to use this document yourself.
• Page 21-22

• Chapter 2

• CHAPTER 3

• L = Log(P)
L1 = Taylor Series. ~= L
-this part is a bit #unclear
P ~= Exp(L`)

GAUSSIAN EQUATION
-look at the parts being exponentiated You’ll see that these equations are equal (because they’re describing the same probability distribution?). THEREFORE: • Page 22- What we’ve done is re-derived the Gaussian Equation

• Section 2.2.1-Coin Tossing Example

• Section 2.2.2. Assymetric Posterior PDFs. = Easy, but cool.

• Section 2.2.3= Multi-modal PDFs.

• Section 2.3- Gaussian Noise and Averages

• Section 2.3.1 Data with Different sized error bars. (more general case of the earlier section.).

• Example 3: the Lighthouse Problem

• #unclear No. It makes a lot more sense in this context: • Last section => Generalized probability distributions.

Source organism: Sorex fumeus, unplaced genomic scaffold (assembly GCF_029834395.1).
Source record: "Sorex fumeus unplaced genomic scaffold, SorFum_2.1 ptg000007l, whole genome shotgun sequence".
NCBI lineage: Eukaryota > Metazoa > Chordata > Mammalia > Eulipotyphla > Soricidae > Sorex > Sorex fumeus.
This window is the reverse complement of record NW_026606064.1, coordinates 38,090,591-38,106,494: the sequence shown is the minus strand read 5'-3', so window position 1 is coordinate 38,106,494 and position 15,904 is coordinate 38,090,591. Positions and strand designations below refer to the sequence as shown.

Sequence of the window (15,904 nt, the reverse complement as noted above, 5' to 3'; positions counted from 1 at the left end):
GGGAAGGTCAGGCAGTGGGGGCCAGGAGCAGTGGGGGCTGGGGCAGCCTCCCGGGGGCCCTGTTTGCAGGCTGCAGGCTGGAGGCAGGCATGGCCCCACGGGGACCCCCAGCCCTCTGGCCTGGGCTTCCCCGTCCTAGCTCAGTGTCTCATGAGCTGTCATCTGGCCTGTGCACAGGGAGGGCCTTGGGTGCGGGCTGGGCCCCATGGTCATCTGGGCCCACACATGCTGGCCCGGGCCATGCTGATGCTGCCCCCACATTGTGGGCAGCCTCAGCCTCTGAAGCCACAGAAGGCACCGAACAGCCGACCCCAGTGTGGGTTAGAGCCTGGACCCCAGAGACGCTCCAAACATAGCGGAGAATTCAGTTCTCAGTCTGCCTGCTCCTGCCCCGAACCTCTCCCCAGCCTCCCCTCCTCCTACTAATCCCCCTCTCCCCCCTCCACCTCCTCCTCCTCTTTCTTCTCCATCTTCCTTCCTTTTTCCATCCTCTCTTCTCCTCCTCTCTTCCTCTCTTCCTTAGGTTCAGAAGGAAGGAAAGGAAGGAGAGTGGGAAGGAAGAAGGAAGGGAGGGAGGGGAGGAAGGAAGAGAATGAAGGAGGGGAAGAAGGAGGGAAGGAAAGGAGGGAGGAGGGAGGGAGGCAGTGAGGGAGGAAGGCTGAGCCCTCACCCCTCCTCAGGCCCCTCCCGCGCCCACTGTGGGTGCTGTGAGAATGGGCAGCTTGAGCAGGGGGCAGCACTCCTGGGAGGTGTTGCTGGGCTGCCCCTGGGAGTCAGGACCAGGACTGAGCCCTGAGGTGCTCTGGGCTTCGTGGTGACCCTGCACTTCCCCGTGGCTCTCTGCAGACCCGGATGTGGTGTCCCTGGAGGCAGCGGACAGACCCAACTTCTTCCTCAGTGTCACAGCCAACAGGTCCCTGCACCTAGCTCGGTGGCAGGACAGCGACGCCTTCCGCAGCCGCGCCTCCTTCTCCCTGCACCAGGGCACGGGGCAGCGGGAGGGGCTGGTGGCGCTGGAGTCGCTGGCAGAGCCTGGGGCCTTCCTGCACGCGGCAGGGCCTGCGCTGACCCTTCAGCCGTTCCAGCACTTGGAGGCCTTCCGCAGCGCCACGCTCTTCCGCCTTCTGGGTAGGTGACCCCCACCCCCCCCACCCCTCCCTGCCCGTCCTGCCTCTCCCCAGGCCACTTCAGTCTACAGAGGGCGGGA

This section => Plug in the Binomial Distribution with a uniform prior.

• Here’s where the Maximum likelihood is: • **
We’ve solved for H0. We plug this into the formula’s for the second derivatives (to get them in terms of H0).

This allows us to rewrite the equations like so • This formulation has the following properties:

Since Ho does not vary a lot after a moderate amount of data have been analysed, the numerator tends to a constant value; thus the width of the posterior becomes inversely proportional to the square root of the number of data, as can be seen in Fig. 2.1. This formula for the error-bar also confirms our earlier assertion that it is easier to identify a highly biased coin than it is to be confident that it’s fair (because the numerator in eqn (2.20) has its greatest value when Ho = 0.5). The posterior pdf for H , given the data 9 heads in 32 flips, and the Gaussian approximation to it resulting from the above analysis (H = 0.28 ± 0.08), are shown in Fig. 2.4.

My own summary:

1. We approximate the Gaussian distribution by using “plain old” taylor Series.